-1
$\begingroup$

I am attempting to gain a better mathematical understanding for how autoregressive models can be used to infer frequency-domain granger causality. All freq. domain measures of causality that utilize autoregressive models convert the time-domain parameters to a frequency-based representation (i.e. take the Fourier transform of the original parameters), and then take the inverse of that representation to get the so-called "transfer matrix". This transfer matrix is referenced in many causality-related papers, and is the backbone of all freq. domain measures. Here is the derivation for the transfer matrix:

$a_{i,j}(k)$ - Autoregressive coefficient describing influence of node $j$ on node $i$ at lag=$k$

$p$ - Model-order (i.e. how many past time-points to use to predict the present)

$\textbf{A}(k)$ - $Q$-by-$Q$ autoregressive parameter matrix at lag=$k$. This matrix is estimated via model fitting.

$U(t)$ - Innovation noise (i.e. the difference between the model's predictions and observed data at time $t$.)

\begin{align} {Y(t)} = \sum_{k=1}^{p}\textbf{A}(k)Y(t-k) + U(t) \end{align}

$\bar{\textbf{A}}(f)$ - Frequency representation of $\textbf{A}(k)$

$\bar{{a}}_{i,j}(f)$ - Frequency representation of autoregression describing influence of node $j$ on node $i$ at freqeuncy $f$

$\bar{a}_{i,j}(f) = \begin{cases} 1-\sum_{k=1}^{p} a_{i,j}(k) e^{-\textbf{j}2\pi f k} & \text{if $i=j$} \\ -\sum_{k=1}^{p} a_{i,j}(k) e^{-\textbf{j}2\pi f k)} & \text{otherwise} \end{cases} $

\begin{align} \text{where } \textbf{j}=\sqrt{-1} \end{align}

Note that above piecewise equation stems from taking the FT of model coefs. At least as far as I understand it. I'm not actually positive as to why this equation is piecewise and not identical for all $i$/$j$ combinations. I haven't worked with FTs very much.

$\textbf{H}(f)$ - Transfer matrix

\begin{align} \textbf{H}(f)=\bar{\textbf{A}}^{-1}(f) \end{align}

Now for my question--does anyone have an intuitive definition for what the transfer matrix, or a given element of the transfer matrix ($h_{i,j}(f)$), actually represents? I can easily and intuitively understand what $a_{i,j}(k)$ represents, but I've yet to fully grasp what $h_{i,j}(f)$ represents. How does one interpret such a value in layman's terms?

$\endgroup$

2 Answers 2

0
$\begingroup$

Hi: At a quick glance, the Geweke, 1982 and 1984 references on the last page of this link are probably necessary reading for understanding it.

I realize that this doesn't answer your question but I'm trying to see if I'm able to send a link without actually typing the link. and I don't know how to do that in a comment. Hopefully it works here.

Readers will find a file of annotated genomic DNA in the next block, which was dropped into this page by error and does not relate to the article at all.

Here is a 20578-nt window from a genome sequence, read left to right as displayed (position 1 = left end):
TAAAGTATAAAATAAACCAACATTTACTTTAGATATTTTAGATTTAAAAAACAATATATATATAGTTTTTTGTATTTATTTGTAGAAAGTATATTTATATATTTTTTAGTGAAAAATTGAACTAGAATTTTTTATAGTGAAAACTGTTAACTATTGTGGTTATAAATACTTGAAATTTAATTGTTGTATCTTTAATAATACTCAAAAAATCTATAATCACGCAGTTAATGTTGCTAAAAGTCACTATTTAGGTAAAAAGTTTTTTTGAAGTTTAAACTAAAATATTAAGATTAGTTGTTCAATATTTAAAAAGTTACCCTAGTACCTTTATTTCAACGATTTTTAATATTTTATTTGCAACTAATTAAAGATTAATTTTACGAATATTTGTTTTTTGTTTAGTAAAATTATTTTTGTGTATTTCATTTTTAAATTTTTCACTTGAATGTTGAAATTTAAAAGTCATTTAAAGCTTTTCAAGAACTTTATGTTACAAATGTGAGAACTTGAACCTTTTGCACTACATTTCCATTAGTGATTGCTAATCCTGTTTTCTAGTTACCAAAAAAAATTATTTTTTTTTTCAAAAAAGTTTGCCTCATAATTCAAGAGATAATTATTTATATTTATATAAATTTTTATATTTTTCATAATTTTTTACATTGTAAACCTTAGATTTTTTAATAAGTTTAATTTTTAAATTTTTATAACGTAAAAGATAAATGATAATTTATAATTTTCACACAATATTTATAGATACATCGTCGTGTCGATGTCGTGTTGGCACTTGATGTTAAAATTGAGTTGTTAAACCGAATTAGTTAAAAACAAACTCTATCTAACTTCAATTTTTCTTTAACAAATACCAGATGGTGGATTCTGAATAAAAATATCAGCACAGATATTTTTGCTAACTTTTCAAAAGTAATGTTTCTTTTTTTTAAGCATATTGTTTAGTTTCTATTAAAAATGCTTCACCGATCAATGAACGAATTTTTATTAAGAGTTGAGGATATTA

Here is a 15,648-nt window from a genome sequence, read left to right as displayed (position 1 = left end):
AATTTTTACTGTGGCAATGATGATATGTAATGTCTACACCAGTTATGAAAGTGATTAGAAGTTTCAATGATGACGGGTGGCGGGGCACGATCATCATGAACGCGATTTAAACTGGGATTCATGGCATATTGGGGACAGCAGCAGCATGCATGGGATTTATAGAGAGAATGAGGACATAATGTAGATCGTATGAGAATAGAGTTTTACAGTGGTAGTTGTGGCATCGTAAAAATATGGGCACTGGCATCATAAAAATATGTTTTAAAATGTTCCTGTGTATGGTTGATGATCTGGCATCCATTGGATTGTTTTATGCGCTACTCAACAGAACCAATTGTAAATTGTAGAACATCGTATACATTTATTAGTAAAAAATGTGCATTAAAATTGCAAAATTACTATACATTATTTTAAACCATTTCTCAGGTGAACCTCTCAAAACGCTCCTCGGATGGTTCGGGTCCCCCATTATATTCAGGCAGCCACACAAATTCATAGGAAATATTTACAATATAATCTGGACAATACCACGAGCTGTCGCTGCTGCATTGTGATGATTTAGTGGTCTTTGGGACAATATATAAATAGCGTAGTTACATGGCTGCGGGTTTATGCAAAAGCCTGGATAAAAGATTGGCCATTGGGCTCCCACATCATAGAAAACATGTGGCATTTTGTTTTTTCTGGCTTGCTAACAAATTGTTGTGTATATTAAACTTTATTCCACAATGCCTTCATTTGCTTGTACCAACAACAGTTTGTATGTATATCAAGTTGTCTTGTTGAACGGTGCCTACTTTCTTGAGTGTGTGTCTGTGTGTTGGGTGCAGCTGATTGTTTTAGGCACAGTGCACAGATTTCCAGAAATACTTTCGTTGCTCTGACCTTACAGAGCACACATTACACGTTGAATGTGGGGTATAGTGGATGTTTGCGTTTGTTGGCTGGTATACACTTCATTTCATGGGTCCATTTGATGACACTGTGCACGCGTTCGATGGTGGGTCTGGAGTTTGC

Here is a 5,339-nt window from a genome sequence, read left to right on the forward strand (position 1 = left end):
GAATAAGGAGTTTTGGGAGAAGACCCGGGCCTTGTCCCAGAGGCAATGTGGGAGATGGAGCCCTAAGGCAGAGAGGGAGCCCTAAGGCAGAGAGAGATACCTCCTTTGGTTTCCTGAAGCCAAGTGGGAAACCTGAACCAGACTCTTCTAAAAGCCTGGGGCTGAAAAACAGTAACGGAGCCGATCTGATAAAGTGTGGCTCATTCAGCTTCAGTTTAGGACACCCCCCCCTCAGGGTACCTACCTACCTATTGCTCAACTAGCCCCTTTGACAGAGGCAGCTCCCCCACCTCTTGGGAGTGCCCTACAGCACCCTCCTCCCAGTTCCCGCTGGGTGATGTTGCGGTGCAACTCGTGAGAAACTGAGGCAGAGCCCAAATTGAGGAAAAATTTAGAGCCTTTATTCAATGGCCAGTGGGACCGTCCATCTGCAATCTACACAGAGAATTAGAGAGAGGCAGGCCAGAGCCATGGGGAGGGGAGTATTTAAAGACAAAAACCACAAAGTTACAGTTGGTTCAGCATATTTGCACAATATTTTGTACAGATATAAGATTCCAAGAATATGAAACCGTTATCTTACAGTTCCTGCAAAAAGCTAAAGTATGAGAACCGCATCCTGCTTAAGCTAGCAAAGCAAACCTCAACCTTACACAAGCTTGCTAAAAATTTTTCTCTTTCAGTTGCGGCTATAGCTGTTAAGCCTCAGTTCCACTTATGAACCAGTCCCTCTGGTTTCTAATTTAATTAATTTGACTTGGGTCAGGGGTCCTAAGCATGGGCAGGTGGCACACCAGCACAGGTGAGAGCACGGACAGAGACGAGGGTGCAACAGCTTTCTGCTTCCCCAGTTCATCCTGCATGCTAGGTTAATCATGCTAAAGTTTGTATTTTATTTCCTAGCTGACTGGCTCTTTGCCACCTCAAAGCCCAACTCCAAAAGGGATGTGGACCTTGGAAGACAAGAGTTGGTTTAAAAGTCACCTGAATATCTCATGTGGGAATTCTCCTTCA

$\endgroup$
2
  • $\begingroup$ I've read through those before, and many others like it. I've yet to come across a reference that seeks to explain the transfer function/matrix in conceptual terms. $\endgroup$ Sep 30, 2019 at 15:28
  • $\begingroup$ Okay. I thought since those papers seems to be the start of it, Geweke would explain the basics. My bad. $\endgroup$
    – mark leeds
    Oct 1, 2019 at 19:19
0
$\begingroup$

If you take the Fourier Transform of your AR equation, you get

$$\begin{align} Y(f) &= \sum_{k=1}^p A(k)e^{-j2\pi f k} Y(f) + U(f)\\ \left(I - \sum_{k=1}^p A(k)e^{-j2\pi f k}\right) Y(f) &= U(f) \end{align} $$ Let $\bar{A}(f) = \left(I - \sum_{k=1}^p A(k)e^{-j2\pi f k}\right)$. This should tell you why

$$\bar{a}_{i,j}(f) = \begin{cases} \displaystyle 1 - \sum_{k=1}^p a_{i,j}(k)e^{-2\pi f k}, &\text{if} \ i = j \\ \displaystyle - \sum_{k=1}^p a_{i,j}(k)e^{-2\pi f k}, &\text{otherwise}. \end{cases}$$

Now, $$Y(f) = \bar{A}^{-1}(f)U(f) \\ Y(f) = H(f) U(f)$$

This simply means that to recover your signal, you should multiply your innovation signal with the matrix $H$. You can see it as a transfer function matrix. The transfer function matrix tells you what the linear system output will be for a given input. Each $i$th elemenf of $Y(f)$ is,

$$y_i(f) = \sum_{j=1}^Q h_{ij}(f)u_j(f)$$

Therefore, the matrix $H(f)$ gives you the relationship between the innovation noise (system input) and the observed output. For example, in speech modeling, the innovation noise is white noise or a periodic pulse train (depending on sibilant or vowel) which gets shaped by the matrix $H$.

$\endgroup$

Your Answer

By clicking “Post Your Answer”, you agree to our terms of service, privacy policy and cookie policy

Not the answer you're looking for? Browse other questions tagged or ask your own question.